Uruguayan president signs bill legalizing marijuana trade
Uruguayan President Jose Mujica has signed a bill legalizing the sale and production of the drug despite global criticism. The UN has condemned the bill as a violation of international law, while Mujica claims it will undercut the illegal drugs trade.
Mujica’s secretary, Diego Canepa, told the Associated Press that the President had signed the bill into law on Monday night. Now the Uruguayan government has until April 9 – when the law comes into full effect – to finalize the regulations that will govern the sale and cultivation of marijuana.
As of today, the cultivation of up to six cannabis plants per family is now legal in Uruguay. As well as growing the drug, Uruguayans will also be able to purchase marijuana in pharmacies once they have registered in a nationwide database. There will be a cap on the amount of marijuana that can be bought every month which will initially be set at 40 grams.
President Mujica – who proposed the bill in the first place – has championed the legislation as a way to eliminate the illegal drugs trade in Uruguay. In this way, the market price for the drug will be set at a dollar a gram in an attempt to undercut the illegal market price of $1.40.
However, Mujica has been criticized by the international community for the legislation. Raymond Yans from the UN’s International Narcotics Control Board (INCB) described the move as “surprising” and said Uruguay "knowingly decided to break the universally agreed and internationally endorsed treaty".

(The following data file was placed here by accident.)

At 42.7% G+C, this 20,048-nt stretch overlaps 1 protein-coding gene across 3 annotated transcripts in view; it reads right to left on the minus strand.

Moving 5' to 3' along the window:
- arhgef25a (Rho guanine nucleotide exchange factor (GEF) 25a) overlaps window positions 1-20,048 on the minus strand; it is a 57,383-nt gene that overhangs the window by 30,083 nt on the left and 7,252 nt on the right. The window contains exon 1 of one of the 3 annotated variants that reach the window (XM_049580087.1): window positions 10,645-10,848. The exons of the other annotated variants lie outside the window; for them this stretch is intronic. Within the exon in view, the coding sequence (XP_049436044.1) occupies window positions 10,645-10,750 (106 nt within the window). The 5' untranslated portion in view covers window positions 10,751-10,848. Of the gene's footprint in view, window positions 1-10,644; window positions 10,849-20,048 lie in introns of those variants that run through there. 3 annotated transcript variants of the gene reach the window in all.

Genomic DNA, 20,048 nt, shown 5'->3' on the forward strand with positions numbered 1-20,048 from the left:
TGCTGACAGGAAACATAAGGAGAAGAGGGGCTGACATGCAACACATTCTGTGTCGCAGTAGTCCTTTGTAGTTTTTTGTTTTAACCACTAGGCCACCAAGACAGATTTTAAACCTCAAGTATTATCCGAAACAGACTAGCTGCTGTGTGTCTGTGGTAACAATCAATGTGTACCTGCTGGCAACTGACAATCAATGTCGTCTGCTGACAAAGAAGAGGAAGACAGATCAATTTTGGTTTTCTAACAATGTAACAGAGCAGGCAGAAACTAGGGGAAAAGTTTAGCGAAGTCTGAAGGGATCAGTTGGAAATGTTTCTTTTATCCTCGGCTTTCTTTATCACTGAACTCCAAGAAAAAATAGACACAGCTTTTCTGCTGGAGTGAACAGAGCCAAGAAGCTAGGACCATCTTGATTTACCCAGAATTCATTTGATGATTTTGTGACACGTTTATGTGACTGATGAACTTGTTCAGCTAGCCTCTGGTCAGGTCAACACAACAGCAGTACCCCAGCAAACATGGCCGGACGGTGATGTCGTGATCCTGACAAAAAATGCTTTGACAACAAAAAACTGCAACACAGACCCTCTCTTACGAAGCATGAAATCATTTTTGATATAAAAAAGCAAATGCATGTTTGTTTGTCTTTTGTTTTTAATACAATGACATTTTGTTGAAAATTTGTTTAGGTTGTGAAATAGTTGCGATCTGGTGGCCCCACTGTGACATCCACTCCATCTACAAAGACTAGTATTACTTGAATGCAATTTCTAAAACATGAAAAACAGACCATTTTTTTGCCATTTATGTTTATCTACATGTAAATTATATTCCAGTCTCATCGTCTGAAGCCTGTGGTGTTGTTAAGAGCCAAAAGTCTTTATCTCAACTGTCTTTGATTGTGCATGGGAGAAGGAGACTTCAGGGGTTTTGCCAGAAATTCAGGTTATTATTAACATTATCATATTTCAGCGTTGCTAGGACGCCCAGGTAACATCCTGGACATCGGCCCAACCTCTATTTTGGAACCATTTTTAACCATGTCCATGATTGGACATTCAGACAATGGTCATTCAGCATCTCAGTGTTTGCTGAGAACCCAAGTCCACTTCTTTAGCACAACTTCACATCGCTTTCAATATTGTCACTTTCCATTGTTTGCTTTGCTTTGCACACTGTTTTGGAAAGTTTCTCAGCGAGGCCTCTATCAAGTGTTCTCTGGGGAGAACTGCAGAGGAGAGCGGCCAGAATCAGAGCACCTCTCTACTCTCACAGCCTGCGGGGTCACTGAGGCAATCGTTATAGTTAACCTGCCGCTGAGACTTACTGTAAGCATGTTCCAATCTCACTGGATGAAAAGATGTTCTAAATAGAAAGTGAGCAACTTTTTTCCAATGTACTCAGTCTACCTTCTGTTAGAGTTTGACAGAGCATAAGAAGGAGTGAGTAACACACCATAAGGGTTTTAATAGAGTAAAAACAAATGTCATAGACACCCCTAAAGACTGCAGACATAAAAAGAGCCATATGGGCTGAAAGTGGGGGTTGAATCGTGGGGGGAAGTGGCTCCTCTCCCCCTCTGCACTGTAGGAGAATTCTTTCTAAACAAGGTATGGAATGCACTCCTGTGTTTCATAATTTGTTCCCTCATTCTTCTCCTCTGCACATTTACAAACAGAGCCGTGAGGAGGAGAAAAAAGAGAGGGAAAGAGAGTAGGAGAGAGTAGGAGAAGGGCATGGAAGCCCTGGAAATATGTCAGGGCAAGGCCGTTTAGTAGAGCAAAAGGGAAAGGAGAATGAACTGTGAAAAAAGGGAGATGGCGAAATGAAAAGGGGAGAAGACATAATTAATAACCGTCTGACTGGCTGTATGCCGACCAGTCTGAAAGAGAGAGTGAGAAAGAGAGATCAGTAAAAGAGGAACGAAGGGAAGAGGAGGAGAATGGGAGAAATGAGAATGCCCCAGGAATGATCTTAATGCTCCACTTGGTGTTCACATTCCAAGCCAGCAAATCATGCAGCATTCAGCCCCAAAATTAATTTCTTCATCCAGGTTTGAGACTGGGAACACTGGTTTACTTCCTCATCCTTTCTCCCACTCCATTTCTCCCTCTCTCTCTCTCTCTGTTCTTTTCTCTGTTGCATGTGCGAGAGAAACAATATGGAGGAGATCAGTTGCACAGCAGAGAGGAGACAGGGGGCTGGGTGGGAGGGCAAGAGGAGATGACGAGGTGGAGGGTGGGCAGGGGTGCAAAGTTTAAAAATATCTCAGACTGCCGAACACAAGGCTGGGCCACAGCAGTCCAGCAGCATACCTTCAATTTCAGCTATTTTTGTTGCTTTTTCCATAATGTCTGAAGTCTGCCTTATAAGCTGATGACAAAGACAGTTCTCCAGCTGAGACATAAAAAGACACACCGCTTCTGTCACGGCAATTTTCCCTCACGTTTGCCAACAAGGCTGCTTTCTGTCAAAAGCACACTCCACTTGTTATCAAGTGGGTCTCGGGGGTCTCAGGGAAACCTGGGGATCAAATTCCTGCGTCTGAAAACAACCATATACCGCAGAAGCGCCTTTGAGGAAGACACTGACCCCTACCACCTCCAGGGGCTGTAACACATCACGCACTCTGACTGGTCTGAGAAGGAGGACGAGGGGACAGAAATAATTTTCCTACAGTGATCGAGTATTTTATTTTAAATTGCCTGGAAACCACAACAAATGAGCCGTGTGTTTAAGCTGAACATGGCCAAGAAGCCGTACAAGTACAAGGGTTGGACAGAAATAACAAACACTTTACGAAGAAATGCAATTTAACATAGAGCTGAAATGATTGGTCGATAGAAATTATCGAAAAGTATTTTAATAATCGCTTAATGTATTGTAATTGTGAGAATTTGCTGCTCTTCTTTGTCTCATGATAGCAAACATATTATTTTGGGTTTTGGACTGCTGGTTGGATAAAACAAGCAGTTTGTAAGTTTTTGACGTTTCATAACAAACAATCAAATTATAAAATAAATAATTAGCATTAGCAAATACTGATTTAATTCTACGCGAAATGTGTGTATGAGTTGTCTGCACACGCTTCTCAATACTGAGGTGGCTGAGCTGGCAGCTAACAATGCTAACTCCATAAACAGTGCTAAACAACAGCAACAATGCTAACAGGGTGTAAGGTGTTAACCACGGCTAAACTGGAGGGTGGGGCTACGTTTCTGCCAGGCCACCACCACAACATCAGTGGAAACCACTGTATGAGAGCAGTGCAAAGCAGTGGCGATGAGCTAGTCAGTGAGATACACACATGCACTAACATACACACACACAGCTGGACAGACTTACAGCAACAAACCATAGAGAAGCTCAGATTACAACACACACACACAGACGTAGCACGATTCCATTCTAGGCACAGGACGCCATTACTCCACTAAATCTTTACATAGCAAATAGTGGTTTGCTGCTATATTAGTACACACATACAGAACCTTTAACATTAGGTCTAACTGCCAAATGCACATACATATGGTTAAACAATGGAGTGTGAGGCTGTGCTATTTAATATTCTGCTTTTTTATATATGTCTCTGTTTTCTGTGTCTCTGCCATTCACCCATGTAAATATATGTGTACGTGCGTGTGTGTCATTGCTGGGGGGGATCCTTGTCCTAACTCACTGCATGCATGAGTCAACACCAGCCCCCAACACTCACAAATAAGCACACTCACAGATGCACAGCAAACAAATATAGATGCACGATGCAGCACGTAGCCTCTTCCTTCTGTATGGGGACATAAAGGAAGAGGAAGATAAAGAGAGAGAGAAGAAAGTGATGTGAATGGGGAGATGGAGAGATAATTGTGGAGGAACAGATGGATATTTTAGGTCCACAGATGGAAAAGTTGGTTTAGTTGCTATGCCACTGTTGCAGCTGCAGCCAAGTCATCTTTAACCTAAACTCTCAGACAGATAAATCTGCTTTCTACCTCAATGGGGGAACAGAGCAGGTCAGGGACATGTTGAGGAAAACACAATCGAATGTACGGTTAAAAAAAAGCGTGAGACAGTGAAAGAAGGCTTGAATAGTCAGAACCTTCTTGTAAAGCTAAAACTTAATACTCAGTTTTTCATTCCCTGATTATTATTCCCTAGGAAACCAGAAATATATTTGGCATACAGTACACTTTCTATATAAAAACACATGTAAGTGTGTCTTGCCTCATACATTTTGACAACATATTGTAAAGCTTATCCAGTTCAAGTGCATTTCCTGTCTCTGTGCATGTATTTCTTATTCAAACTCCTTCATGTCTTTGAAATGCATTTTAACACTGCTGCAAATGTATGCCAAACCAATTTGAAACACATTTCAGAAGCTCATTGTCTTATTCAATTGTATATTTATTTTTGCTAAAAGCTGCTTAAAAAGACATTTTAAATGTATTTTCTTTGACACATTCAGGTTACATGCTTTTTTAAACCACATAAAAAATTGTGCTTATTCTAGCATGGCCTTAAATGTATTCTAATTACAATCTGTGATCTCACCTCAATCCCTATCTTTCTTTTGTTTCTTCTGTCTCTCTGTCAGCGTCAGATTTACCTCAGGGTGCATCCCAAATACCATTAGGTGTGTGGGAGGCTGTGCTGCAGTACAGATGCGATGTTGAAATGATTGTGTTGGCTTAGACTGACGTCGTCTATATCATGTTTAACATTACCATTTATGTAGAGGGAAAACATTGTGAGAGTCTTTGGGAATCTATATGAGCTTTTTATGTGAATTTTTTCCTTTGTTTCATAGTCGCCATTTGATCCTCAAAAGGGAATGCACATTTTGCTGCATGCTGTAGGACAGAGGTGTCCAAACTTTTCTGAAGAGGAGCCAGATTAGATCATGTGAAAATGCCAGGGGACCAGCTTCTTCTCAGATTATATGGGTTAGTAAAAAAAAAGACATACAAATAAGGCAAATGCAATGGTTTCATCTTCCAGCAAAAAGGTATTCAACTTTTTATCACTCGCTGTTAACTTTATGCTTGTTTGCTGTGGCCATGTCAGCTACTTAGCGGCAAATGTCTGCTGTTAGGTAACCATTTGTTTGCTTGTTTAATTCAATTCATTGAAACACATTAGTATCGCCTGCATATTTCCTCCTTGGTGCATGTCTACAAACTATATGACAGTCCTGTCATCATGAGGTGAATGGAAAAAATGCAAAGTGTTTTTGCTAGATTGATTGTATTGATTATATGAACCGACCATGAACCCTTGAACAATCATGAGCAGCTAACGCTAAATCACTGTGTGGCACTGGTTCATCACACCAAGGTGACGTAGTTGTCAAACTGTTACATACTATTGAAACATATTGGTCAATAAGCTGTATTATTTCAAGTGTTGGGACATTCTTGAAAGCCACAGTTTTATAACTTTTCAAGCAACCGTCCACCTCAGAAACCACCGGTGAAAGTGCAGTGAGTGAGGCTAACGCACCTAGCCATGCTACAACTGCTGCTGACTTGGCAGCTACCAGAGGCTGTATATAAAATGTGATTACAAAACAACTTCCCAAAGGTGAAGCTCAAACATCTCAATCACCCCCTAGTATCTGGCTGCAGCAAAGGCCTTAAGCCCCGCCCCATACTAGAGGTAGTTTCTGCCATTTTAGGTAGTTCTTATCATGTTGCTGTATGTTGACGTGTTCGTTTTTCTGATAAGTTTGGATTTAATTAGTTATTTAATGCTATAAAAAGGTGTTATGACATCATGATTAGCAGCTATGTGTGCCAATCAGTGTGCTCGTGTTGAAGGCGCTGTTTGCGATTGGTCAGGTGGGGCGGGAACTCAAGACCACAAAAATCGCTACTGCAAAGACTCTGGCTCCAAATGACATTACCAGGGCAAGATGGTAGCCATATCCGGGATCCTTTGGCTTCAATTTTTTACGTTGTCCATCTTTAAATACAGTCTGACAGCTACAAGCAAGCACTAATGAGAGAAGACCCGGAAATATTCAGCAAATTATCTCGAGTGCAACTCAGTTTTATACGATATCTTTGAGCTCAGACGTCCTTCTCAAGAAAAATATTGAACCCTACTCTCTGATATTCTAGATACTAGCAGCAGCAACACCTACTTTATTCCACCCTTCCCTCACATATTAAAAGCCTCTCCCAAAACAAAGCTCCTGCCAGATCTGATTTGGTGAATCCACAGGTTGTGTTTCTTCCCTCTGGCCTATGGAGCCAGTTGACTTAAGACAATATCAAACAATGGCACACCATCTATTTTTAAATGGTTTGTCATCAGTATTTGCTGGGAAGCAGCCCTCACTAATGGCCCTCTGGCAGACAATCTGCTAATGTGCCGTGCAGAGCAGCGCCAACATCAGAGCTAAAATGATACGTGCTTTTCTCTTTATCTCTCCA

His comments provoked a heated reaction from the Uruguayan President who struck back, accusing Yans of being a “liar”.
“Tell that old man to stop lying,” Mujica said in an interview with Uruguay’s Canal 4.
“Let him come to Uruguay and meet me whenever he wishes. Anybody can meet and talk to me, and whoever says he couldn't meet with me tells lies, blatant lies."
The President also noted that both Washington and Colorado had legalized marijuana, a move that did not illicit such a response from the UN.
"Does he have different rules: one for Uruguay and another for the world’s strong countries?” said Mujica.
In an effort to allay international fears that the new system will facilitate addiction and fuel drug exports to neighboring countries, the Uruguayan government has described some of the initiatives it plans to take to stop this happening.
The secretary of the The National Secretariat on Drugs, Julio Calzada, told the Spanish news agency EFE that they are working on a national data base that will regulate the movement of marijuana “from the moment it is harvested up until its sale”.
“We have to clarify the conditions that will govern this complex chain of production, distribution and sale,” said Calzada, adding that the key to success is that the system be safe for citizens as well as the countries surrounding Uruguay.